NASHVILLE, Tenn. (WKRN) – A new state law has the power to reduce prison sentences for hundreds of drug offenders in Tennessee.
In 2020, the state legislature passed legislation that no longer requires mandatory minimum sentences for those caught buying or selling drugs on school grounds – meaning there were no previously required sentences. option of amnesty or early release.
The law also shortened drug-free school zones from 1,000 to 500 feet around schools.
But that law does not take effect retroactively for those who have been behind bars for the crime until April 2022.
Last month, Governor Bill Lee signed a bill that would allow courts to reduce sentences for drug offenses on school grounds if the action took place more than 500 feet away from the school property or if an attorney can prove it. demonstrate that this behavior poses no danger to any children.
On Wednesday, a Nashville woman became the first person in Tennessee to have her sentence reduced under that new law.
Jenica Gant was previously convicted of selling drugs in her home in 2011. At the time, it was within 1,000 feet of the school district. She was sentenced to 15 years.
But in court on Wednesday, Judge Steve Dozier of Nashville agreed that Gant did not threaten any of the children because of her drug dealings that occurred during the summer when the children were not in school.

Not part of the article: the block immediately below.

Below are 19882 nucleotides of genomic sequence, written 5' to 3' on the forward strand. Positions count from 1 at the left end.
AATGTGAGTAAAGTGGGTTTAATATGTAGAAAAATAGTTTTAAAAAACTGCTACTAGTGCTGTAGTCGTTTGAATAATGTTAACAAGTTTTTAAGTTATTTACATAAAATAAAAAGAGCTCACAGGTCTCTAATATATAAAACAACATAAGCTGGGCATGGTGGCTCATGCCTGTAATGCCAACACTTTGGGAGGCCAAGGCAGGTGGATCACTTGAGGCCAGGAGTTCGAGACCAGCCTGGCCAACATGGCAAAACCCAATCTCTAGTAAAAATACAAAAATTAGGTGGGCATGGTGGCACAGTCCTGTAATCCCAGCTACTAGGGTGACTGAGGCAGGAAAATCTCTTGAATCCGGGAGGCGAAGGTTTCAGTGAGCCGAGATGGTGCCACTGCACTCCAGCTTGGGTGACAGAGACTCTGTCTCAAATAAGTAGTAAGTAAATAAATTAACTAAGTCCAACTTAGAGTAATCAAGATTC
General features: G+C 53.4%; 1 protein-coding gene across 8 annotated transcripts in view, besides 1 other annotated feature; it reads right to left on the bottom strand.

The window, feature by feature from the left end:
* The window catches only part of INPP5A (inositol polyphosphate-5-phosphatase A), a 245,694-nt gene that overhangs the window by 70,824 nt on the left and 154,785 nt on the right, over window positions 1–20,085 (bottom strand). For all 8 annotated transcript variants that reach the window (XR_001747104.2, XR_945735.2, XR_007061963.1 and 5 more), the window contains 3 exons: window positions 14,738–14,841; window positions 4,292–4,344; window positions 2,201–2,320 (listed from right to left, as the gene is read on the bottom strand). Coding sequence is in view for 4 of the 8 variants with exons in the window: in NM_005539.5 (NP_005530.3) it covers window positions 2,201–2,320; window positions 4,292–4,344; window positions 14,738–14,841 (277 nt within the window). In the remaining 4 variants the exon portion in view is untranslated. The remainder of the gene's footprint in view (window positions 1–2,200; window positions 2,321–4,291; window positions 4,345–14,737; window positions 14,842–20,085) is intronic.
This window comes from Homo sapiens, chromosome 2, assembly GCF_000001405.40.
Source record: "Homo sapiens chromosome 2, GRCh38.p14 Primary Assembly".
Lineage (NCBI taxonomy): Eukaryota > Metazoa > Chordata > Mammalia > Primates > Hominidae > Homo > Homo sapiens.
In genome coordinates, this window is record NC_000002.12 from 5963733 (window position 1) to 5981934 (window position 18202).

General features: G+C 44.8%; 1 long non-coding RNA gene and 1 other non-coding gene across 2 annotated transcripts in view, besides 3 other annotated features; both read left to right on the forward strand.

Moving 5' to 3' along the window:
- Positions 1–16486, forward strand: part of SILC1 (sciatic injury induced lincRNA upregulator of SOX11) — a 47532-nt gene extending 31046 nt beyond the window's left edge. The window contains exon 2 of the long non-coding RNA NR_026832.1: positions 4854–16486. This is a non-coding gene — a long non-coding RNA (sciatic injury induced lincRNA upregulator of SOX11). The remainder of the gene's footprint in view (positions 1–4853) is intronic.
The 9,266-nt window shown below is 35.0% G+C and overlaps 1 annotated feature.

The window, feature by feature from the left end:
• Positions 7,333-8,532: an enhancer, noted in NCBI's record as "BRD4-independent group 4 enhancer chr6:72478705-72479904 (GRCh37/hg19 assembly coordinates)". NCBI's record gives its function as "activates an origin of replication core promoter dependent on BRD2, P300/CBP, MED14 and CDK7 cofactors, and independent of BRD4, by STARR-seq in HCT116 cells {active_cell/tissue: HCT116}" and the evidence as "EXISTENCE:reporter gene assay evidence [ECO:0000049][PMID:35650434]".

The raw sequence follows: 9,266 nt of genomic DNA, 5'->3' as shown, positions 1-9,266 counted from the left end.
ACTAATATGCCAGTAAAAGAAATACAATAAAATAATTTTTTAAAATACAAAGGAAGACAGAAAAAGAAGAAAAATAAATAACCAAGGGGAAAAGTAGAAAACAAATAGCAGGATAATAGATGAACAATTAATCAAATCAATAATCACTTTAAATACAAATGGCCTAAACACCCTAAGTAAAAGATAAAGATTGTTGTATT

“I have stood here as an adult from my own decisions,” Gant said. “It affects everyone I connect with. Even though I don’t have immediate victims, I still have victims.”
Gant apologized to friends and family and thanked the court for reducing her sentence.
“For anyone who hasn’t decided on the right path, they should decide on the right path,” Gant said.
Sunny Eaton with the Nashville County District Attorney’s Office is the director of the Conviction Review Unit. She said that Gant’s case was “symbolic” of the kind of “injustice” caused by school district laws banning drugs.
“None of Ms Gant’s offenses occurred at a time or place where the children were actually exposed. They were in the summer. They were at night. They are on her own property,” Eaton said. “I think you would find in any urban area, especially in economically disadvantaged neighborhoods, people living near schools.”
Eaton said Nashville County Attorney Glenn Funk is committed to addressing injustices in the community. His office has identified 20 to 30 cases similar to Gant’s for which they are petitioning.
“These laws have been put in place and these arrests have been made in ways that illustrate injustice, frankly lead to abuse and excessive policy control and contribute to incarceration,” Eaton said. series.
⏩ Find more top stories from wkrn.com
Gant is expected to be released from prison as early as Wednesday night.
https://www.wkrn.com/news/tennessee-politics/nashville-woman-1st-in-state-to-receive-reduced-drug-sentence-under-new-school-zone-law/ Nashville woman 1st in state to receive reduced drug sentence under new school zone law